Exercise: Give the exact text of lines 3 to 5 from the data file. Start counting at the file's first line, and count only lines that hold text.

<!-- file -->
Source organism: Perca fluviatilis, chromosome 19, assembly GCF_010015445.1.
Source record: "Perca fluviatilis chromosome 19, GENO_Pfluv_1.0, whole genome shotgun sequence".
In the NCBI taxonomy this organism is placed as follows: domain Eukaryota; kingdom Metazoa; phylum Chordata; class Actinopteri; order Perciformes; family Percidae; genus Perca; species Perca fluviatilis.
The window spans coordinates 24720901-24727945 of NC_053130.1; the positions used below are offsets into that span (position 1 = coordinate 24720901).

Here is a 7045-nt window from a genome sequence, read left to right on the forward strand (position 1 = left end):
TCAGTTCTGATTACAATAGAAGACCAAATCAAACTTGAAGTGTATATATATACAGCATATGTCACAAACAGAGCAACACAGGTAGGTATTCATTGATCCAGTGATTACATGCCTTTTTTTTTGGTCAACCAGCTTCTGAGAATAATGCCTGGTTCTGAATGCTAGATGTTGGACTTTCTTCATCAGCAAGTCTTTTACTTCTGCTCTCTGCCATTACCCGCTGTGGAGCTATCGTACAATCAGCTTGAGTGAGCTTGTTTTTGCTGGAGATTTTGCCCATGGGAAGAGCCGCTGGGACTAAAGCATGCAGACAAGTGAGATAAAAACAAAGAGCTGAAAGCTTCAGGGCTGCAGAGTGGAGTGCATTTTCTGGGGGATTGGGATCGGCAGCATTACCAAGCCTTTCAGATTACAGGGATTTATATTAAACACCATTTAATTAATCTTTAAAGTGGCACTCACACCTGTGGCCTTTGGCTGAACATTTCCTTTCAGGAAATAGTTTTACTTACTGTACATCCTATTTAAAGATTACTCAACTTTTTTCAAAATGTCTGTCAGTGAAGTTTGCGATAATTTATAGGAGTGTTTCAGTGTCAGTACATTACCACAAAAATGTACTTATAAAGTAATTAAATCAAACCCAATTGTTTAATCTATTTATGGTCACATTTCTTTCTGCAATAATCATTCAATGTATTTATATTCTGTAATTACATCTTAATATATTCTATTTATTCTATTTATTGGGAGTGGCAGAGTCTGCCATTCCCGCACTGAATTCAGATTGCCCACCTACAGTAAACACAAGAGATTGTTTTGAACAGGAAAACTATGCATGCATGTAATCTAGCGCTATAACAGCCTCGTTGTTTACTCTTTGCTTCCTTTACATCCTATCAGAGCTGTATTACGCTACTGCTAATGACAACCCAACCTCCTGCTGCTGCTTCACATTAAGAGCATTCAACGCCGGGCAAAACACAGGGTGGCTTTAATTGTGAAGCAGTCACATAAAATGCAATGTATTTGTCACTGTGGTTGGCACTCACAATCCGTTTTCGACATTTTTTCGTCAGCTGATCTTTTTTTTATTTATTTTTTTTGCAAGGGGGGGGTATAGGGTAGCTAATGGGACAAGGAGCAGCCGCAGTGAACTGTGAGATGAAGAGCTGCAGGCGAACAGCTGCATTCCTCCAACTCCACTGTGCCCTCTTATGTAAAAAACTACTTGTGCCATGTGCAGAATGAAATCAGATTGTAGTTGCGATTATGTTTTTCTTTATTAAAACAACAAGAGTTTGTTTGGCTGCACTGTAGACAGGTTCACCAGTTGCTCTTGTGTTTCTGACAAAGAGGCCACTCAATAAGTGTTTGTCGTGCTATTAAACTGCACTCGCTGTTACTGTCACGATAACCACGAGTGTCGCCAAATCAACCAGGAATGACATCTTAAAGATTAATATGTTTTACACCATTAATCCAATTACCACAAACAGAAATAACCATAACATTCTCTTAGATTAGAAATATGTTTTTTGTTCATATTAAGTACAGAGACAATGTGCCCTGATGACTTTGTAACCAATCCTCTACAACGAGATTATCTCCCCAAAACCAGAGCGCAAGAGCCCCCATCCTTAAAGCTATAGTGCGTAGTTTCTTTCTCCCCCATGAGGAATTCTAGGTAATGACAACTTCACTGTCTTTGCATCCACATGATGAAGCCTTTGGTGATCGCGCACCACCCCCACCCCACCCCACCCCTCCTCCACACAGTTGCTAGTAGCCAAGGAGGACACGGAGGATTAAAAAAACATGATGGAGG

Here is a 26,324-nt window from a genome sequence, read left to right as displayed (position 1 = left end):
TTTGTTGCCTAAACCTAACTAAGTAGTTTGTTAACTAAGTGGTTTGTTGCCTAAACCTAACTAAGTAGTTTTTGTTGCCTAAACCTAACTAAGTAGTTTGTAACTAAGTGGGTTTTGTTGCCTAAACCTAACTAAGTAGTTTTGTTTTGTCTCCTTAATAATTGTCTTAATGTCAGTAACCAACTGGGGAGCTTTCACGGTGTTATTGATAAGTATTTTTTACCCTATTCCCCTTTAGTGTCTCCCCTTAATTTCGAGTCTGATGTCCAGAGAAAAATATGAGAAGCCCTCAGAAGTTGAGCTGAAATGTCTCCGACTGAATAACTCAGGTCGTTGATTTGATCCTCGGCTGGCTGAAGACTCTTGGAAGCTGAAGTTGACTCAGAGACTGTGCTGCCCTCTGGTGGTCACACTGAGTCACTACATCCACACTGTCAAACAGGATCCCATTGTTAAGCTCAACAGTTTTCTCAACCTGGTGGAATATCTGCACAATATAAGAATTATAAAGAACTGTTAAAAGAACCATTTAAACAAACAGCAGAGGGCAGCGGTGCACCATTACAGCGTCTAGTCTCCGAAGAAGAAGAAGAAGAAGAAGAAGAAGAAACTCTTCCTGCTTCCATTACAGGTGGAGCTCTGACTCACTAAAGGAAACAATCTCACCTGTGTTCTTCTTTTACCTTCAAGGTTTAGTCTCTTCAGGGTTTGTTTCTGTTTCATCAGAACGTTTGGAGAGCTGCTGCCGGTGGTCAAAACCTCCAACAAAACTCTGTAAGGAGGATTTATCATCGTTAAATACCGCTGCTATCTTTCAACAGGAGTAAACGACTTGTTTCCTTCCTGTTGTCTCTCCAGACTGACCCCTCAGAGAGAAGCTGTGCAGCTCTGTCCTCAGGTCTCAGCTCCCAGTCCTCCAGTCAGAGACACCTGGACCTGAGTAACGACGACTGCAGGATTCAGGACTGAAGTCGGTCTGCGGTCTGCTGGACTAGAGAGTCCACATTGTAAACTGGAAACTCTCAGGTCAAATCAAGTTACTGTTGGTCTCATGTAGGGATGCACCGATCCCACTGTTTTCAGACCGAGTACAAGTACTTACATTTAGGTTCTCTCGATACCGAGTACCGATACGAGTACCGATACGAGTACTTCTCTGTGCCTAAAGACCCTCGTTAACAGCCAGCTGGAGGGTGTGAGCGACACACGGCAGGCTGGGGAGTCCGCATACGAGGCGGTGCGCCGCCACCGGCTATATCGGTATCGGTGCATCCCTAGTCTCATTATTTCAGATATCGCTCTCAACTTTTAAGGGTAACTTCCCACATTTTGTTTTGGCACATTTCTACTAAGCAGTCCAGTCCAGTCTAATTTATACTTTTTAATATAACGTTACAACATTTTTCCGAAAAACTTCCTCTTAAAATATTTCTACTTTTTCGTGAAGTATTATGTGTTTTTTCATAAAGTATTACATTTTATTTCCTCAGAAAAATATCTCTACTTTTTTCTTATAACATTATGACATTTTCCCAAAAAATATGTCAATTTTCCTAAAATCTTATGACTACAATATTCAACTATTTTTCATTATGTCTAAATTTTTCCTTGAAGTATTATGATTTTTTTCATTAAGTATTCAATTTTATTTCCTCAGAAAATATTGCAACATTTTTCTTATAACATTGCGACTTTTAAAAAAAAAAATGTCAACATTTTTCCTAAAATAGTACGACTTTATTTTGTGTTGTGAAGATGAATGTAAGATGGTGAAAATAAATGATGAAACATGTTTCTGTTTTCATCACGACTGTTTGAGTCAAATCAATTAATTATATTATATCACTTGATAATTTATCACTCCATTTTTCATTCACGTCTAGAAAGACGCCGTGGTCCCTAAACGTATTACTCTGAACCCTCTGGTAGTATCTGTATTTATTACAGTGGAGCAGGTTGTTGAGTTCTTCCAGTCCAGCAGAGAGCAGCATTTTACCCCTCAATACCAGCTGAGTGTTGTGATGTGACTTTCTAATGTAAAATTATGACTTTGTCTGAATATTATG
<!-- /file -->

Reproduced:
In the NCBI taxonomy this organism is placed as follows: domain Eukaryota; kingdom Metazoa; phylum Chordata; class Actinopteri; order Perciformes; family Percidae; genus Perca; species Perca fluviatilis.
The window spans coordinates 24720901-24727945 of NC_053130.1; the positions used below are offsets into that span (position 1 = coordinate 24720901).

Here is a 7045-nt window from a genome sequence, read left to right on the forward strand (position 1 = left end):